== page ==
The back-to-back weeks of European rugby are crucial for qualification and exciting for supporters, but from a player's perspective they can be tricky to deal with.
Depending on the quality of the opposition, it can make for a gruelling couple of weeks, especially with the World Cup barely in the rearview mirror and the fixtures coming thick and fast.
Some teams had the luxury of resting a few of their big guns last week.
Munster picked a relatively inexperienced side whereas the other provinces went for more of a mixture between youth and experience to stay on the right side of the result.
Team selection coming into Europe is a funny one when you do your analysis. Everyone's star players need game time, but clubs also need to balance the team in terms of giving certain connections a game together.
In some circumstances, crucial players will need to be rested.
Many of Ireland’s World Cup players had their feet up last weekend, so from an opposition point of view, it is hard to look at the provinces' games with any real clarity.
Do you look to the last game in Europe to try to find the trends or can you still rely somewhat on the flow of the team to see what you’re going to come up against? Or, should you really depend that heavily on analysis at all?
There’s a balance to be struck.
Some guys like to know what they're coming up against, others like to read the play in front of them or just rock up and see what they can create
You could spend the week preparing heavily for a certain team selection and then the sides get announced and suddenly the tactics are altered accordingly.
At the same time, you want to have the confidence going into the game that you have done as much as you possibly could so you are in a good mental state on the pitch.
It probably depends on the individual. Some guys like to know what they’re coming up against, what foot their opposite number likes to step off, what foot the half-backs kick with, certain go-to patterns of play that the opposition use, opportunities in attack etc.
Other guys like to read the play in front of them or just rock up and see what they can create. I’d have been a bit down the middle as a player. Some information needs to be banked, but you shouldn’t analyse it to death.
Do you go with the same game plan and try to perfect it again the following week or opt for the double bluff and change things because your opposition will be expecting the same approach?
Going into the second game the analysis seems very familiar and life is easier for the backroom team because they have more relevant information.
There is also the chance that your opposition will lure you into a trap based on the previous week.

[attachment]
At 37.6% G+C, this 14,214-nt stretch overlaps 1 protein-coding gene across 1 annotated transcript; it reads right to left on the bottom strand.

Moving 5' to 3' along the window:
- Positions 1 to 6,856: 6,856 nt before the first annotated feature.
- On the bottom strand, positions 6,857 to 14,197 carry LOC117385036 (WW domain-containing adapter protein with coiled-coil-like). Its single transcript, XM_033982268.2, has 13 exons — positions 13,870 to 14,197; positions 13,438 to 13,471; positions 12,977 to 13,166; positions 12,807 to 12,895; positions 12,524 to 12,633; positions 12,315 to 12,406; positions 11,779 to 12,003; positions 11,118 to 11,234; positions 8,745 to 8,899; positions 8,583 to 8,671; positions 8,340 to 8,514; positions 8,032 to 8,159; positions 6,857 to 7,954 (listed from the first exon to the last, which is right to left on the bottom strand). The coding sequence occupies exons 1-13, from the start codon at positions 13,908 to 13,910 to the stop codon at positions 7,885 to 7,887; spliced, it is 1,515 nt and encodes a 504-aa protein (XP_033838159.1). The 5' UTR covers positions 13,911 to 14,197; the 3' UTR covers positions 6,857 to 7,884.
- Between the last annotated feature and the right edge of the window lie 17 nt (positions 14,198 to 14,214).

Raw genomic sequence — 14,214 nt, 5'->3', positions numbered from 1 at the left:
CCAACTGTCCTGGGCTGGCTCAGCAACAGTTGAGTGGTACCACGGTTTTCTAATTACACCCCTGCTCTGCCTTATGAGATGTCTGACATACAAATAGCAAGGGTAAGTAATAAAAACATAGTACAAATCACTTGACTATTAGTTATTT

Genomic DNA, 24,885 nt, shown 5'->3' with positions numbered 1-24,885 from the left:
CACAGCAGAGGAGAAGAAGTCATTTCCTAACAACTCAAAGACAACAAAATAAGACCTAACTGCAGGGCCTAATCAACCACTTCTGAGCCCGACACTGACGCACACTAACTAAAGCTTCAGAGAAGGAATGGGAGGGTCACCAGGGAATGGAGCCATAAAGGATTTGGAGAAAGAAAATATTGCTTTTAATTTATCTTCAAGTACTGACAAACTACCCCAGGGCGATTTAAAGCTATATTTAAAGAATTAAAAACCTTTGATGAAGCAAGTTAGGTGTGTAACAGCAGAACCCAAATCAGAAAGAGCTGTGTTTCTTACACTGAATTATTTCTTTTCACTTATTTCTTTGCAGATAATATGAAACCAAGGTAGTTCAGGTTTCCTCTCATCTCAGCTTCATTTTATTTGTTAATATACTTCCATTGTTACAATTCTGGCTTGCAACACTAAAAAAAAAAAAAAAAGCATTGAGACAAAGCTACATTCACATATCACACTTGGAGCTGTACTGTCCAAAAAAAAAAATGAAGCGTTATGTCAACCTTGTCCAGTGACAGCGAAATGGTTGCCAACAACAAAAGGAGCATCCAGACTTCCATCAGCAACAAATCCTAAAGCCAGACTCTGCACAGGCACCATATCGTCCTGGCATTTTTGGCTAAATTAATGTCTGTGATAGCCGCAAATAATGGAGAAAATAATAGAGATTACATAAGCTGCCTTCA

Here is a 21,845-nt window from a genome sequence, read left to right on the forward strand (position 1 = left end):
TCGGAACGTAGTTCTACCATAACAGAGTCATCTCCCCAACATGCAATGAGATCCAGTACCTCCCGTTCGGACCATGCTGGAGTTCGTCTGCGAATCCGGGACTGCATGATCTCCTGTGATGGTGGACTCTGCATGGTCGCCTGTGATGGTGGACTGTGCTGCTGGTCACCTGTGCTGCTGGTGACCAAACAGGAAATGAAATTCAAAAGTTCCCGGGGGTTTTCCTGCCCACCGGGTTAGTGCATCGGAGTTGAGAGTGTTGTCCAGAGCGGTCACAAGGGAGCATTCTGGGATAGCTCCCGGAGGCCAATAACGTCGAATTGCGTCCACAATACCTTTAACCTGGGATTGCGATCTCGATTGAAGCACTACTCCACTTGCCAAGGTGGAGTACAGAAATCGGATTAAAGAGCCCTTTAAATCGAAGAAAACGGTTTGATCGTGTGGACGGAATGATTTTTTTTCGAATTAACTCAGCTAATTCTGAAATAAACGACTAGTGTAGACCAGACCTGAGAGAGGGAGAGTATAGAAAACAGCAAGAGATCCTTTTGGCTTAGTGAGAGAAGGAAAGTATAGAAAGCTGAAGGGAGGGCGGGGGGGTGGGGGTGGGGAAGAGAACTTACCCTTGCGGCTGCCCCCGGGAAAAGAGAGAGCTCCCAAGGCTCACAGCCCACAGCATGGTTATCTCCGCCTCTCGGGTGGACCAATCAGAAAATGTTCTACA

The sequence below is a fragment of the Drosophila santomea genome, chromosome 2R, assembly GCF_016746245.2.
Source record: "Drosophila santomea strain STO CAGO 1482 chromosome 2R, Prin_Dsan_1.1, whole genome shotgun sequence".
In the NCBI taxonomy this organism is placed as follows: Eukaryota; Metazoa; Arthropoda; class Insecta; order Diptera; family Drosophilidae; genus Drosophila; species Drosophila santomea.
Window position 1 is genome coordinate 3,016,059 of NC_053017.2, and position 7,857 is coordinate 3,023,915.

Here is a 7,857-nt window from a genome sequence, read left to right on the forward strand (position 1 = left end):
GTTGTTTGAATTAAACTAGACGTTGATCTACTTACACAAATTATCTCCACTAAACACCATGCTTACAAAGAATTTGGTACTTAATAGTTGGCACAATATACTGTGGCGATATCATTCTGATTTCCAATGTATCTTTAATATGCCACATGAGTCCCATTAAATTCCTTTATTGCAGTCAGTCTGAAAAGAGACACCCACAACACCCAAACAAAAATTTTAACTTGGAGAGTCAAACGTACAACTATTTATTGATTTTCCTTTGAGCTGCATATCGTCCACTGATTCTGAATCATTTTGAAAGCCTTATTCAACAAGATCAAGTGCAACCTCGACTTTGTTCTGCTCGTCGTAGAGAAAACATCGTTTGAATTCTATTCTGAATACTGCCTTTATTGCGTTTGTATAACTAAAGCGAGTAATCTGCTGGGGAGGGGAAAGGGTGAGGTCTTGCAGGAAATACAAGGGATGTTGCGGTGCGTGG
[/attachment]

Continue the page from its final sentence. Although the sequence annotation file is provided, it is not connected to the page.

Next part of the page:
Do you go with the same game plan and try to perfect it again the following week or opt for the double bluff and change things because your opponents will be expecting the same approach?
Maybe you might try a couple of trick plays to set them up and strike somewhere else.
Or you could do what New Zealand did to the Lions during the last tour by changing how they played completely in the first game which caught the Lions on the hop.
In any case you could get yourself caught by relying too heavily on your analysis or memory of the previous 80 minutes. Your expectation of what you think is coming could give you the wrong signal and you could make the wrong play as a result: 'paralysis by analysis’.
The back-to-back week also gives you a good opportunity to focus more on yourself.
The whole team has a fresh idea of what the opposition are going to bring.
You might take a quick glance through their team selection and confirm what you’re expecting for the most part, maybe take notice of what is different and how that might affect how they will play but it will take a lot less attention than a normal week.
Ten points on offer in Europe in two weeks is already enough to get excited about but as we creep in to December, there is a great feeling around most sports grounds.
The high stakes mean that attendances are higher, the atmosphere is more enjoyable and some teams will have one foot in the quarter-finals whereas others might be up against it with two games to go.
You’d wonder if Saracens, who face Munster at Thomond Park on Saturday evening, are going to continue to rest their first team players across these two weeks to try to rescue their league status.
It must be a strange position for their English stars who are facing having to sit out the most exciting back-to-back weeks of the year.
It would be three weeks without rugby for them if they rest completely, or would they go with a half-and-half approach to keep the team ticking over in preparation for their next league game?
It will add to the difficulty in Munster’s preparation. Players will say that it makes no difference, they are focusing on themselves and nobody else, but human nature creeps in and you have an eye on what the opposition are doing.
There should be two provincial wins at a minimum but hopefully European rugby can produce another memorable weekend for Irish provinces
Saracens still have the quality and capability to cause an upset, but after Racing left Limerick with a draw, Munster will be doing their best to bag a full five points and use Saracens' situation as an opportunity for them to close in on qualification to the knock out stages.
Leinster have to go to a high-flying Northampton, while Ulster host mid-table Harlequins and Connacht travel to a similarly average Gloucester who do have a dangerous Danny Cipriani pulling the strings.
There should be two provincial wins at a minimum but hopefully European rugby can produce another memorable clean sweep for the Irish.
Listen to live commentary of Ulster v Harlequins (3.15pm) & Munster v Saracens (5.30pm) on RTÉ Radio 1's Saturday Sport